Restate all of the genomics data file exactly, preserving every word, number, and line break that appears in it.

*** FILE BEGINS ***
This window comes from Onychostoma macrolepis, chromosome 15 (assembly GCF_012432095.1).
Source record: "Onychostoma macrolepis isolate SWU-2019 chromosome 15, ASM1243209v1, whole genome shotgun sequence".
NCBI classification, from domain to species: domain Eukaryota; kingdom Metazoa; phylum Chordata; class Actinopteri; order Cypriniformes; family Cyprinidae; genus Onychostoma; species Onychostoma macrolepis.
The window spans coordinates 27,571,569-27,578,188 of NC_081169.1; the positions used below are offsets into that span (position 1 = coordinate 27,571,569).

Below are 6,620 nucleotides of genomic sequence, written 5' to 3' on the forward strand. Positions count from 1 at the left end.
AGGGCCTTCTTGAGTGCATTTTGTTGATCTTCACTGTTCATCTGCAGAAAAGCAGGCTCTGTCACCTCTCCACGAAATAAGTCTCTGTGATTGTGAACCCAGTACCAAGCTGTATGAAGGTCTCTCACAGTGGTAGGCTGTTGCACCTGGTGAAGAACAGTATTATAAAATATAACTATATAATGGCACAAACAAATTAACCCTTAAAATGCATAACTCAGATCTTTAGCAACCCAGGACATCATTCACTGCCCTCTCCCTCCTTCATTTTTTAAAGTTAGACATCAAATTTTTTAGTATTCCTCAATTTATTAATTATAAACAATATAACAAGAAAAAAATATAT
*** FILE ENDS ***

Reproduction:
This window comes from Onychostoma macrolepis, chromosome 15 (assembly GCF_012432095.1).
Source record: "Onychostoma macrolepis isolate SWU-2019 chromosome 15, ASM1243209v1, whole genome shotgun sequence".
NCBI classification, from domain to species: domain Eukaryota; kingdom Metazoa; phylum Chordata; class Actinopteri; order Cypriniformes; family Cyprinidae; genus Onychostoma; species Onychostoma macrolepis.
The window spans coordinates 27,571,569-27,578,188 of NC_081169.1; the positions used below are offsets into that span (position 1 = coordinate 27,571,569).

Below are 6,620 nucleotides of genomic sequence, written 5' to 3' on the forward strand. Positions count from 1 at the left end.
AGGGCCTTCTTGAGTGCATTTTGTTGATCTTCACTGTTCATCTGCAGAAAAGCAGGCTCTGTCACCTCTCCACGAAATAAGTCTCTGTGATTGTGAACCCAGTACCAAGCTGTATGAAGGTCTCTCACAGTGGTAGGCTGTTGCACCTGGTGAAGAACAGTATTATAAAATATAACTATATAATGGCACAAACAAATTAACCCTTAAAATGCATAACTCAGATCTTTAGCAACCCAGGACATCATTCACTGCCCTCTCCCTCCTTCATTTTTTAAAGTTAGACATCAAATTTTTTAGTATTCCTCAATTTATTAATTATAAACAATATAACAAGAAAAAAATATAT